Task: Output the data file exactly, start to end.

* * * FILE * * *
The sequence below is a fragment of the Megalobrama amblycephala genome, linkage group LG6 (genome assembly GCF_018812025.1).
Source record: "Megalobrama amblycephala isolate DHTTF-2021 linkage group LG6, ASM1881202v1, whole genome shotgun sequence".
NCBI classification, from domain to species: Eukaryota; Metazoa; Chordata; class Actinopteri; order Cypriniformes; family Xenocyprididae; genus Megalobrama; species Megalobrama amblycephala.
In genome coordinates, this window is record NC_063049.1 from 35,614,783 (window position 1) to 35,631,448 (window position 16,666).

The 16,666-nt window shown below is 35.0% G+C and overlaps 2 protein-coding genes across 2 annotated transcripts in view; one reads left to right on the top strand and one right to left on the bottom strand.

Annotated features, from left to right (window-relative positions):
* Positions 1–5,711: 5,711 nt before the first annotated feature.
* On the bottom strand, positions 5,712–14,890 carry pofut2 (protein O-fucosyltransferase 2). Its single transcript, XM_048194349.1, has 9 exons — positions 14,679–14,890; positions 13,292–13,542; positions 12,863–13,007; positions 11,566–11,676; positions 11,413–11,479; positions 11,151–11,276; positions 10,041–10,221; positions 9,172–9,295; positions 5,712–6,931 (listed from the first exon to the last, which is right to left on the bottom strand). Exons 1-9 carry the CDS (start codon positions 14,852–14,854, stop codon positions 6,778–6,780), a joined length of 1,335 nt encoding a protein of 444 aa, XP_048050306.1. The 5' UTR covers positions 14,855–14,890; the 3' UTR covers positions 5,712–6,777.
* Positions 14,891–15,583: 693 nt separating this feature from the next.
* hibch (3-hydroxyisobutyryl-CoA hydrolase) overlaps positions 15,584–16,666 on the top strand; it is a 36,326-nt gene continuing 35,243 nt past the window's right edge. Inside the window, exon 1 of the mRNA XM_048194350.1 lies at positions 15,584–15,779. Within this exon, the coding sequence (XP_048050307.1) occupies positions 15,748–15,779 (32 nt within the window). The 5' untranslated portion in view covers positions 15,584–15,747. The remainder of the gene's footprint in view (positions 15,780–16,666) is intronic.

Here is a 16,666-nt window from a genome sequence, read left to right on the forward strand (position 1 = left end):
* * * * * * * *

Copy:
The sequence below is a fragment of the Megalobrama amblycephala genome, linkage group LG6 (genome assembly GCF_018812025.1).
Source record: "Megalobrama amblycephala isolate DHTTF-2021 linkage group LG6, ASM1881202v1, whole genome shotgun sequence".
NCBI classification, from domain to species: Eukaryota; Metazoa; Chordata; class Actinopteri; order Cypriniformes; family Xenocyprididae; genus Megalobrama; species Megalobrama amblycephala.
In genome coordinates, this window is record NC_063049.1 from 35,614,783 (window position 1) to 35,631,448 (window position 16,666).

The 16,666-nt window shown below is 35.0% G+C and overlaps 2 protein-coding genes across 2 annotated transcripts in view; one reads left to right on the top strand and one right to left on the bottom strand.

Annotated features, from left to right (window-relative positions):
* Positions 1–5,711: 5,711 nt before the first annotated feature.
* On the bottom strand, positions 5,712–14,890 carry pofut2 (protein O-fucosyltransferase 2). Its single transcript, XM_048194349.1, has 9 exons — positions 14,679–14,890; positions 13,292–13,542; positions 12,863–13,007; positions 11,566–11,676; positions 11,413–11,479; positions 11,151–11,276; positions 10,041–10,221; positions 9,172–9,295; positions 5,712–6,931 (listed from the first exon to the last, which is right to left on the bottom strand). Exons 1-9 carry the CDS (start codon positions 14,852–14,854, stop codon positions 6,778–6,780), a joined length of 1,335 nt encoding a protein of 444 aa, XP_048050306.1. The 5' UTR covers positions 14,855–14,890; the 3' UTR covers positions 5,712–6,777.
* Positions 14,891–15,583: 693 nt separating this feature from the next.
* hibch (3-hydroxyisobutyryl-CoA hydrolase) overlaps positions 15,584–16,666 on the top strand; it is a 36,326-nt gene continuing 35,243 nt past the window's right edge. Inside the window, exon 1 of the mRNA XM_048194350.1 lies at positions 15,584–15,779. Within this exon, the coding sequence (XP_048050307.1) occupies positions 15,748–15,779 (32 nt within the window). The 5' untranslated portion in view covers positions 15,584–15,747. The remainder of the gene's footprint in view (positions 15,780–16,666) is intronic.

Here is a 16,666-nt window from a genome sequence, read left to right on the forward strand (position 1 = left end):